Flyers GM Ron Hextall’s preference might be to never find out, but getting another team to take the final three seasons of his five-year, $22.5 million deal can’t be an easy task and retirement isn’t an option Lecavalier is willing to entertain. So while the possibility of a move certainly exists, both sides might ultimately have to make do with each other.
For Philadelphia, that means hoping Lecavalier will bounce back after scoring just eight goals and 20 points last season. For the 35-year-old forward, that means hoping he’ll get more ice time after being limited to an average of 12:38 minutes per game and even spending some time as a healthy scratch.
“I’m still in shape,” Lecavalier said, per NHL.com. “I really just want to get my chance. I am confident in my abilities and I move on.
“I kept a good attitude. You do not want to be a cancer in the room. You want to stay a good teammate, and that’s what I tried to do. A good bunch of guys, it makes things easier. It is the past. I want to be in shape in September and playing hockey, that’s it.”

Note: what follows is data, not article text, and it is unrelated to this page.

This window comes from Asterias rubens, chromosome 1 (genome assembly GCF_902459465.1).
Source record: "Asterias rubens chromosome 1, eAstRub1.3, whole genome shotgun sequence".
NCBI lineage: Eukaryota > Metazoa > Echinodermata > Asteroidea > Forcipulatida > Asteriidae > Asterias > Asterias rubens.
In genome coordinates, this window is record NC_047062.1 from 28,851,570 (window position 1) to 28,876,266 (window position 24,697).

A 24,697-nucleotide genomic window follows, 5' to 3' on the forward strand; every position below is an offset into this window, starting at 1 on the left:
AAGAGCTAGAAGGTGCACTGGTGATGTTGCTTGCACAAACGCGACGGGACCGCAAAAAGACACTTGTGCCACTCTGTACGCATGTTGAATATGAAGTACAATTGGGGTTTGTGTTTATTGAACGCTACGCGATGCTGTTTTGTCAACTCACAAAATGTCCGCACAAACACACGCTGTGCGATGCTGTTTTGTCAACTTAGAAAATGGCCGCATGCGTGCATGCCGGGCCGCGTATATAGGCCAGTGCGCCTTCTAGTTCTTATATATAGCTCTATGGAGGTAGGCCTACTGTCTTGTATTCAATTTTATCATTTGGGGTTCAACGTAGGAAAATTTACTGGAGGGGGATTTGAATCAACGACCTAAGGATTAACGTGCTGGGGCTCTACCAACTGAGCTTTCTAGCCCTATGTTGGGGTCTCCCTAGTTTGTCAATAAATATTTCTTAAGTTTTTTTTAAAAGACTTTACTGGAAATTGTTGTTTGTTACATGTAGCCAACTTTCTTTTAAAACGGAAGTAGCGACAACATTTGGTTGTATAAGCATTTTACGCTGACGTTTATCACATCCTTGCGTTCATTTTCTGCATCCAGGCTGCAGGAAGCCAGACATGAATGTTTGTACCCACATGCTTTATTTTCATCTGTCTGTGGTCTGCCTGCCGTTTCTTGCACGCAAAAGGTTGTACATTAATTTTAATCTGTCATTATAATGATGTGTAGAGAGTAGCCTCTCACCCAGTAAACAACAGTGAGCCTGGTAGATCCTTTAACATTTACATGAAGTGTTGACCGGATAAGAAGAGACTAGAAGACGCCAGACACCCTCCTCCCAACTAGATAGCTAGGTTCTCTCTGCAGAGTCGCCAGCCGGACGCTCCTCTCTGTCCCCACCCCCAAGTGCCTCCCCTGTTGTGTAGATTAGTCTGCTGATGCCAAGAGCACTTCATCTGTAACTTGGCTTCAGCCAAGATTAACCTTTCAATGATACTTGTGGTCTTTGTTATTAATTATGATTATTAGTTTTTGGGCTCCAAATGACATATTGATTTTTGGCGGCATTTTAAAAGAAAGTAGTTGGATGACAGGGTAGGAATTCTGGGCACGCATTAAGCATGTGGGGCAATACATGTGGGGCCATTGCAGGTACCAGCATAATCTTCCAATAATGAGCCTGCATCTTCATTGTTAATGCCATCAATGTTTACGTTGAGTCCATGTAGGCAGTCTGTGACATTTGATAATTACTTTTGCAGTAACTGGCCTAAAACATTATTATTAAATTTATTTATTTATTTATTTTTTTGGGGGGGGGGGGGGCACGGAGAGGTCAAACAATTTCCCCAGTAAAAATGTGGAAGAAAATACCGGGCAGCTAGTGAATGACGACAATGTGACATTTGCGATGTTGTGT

The coaching change should provide him with a fresh start, but hurdles remain. He’s well past his prime now and has been plagued by injuries for years. The Flyers still have a lot of alternatives up the middle too, which might lead to Hakstol pushing Lecavalier to the right wing as Berube did.
Hakstol wants to withhold judgment until he can see his players’ training camp performances, per CSN Philly, so if nothing else it sounds like Lecavalier will get that chance he’s after.
PHT’s Morning Skate takes a look around the world of hockey to see what’s happening and what we’ll be talking about around the NHL world and beyond.
Chicago lost more than Patrick Sharp’s offensive contributions when they dealt him. (Chicago Tribune)
T.J. Oshie ran into one of the two players he was traded for, Troy Brouwer, while touring Kettler Capitals Iceplex. (Washington Post)
Maple Leafs assistant general manager Kyle Dubas feels prospect Frederik Gauthier is “an interesting paradox.” (Toronto Star)
While some might have predicted Matt Beleskey would end up with a significantly bigger contract than the five-year, $19 million deal he signed, Beleskey wasn’t one of them. (Boston Herald)
When Noah Hanifin woke up on Saturday, he wasn’t sure that he would be signing with the Carolina Hurricanes that day, but ultimately he felt ready to go pro after spending a season with Boston College. (The News & Observer)
It looks like Mike Gillis, the former president and general manager of the Vancouver Canucks, will be teaching Sports Law at the University of Victoria. (UVIC)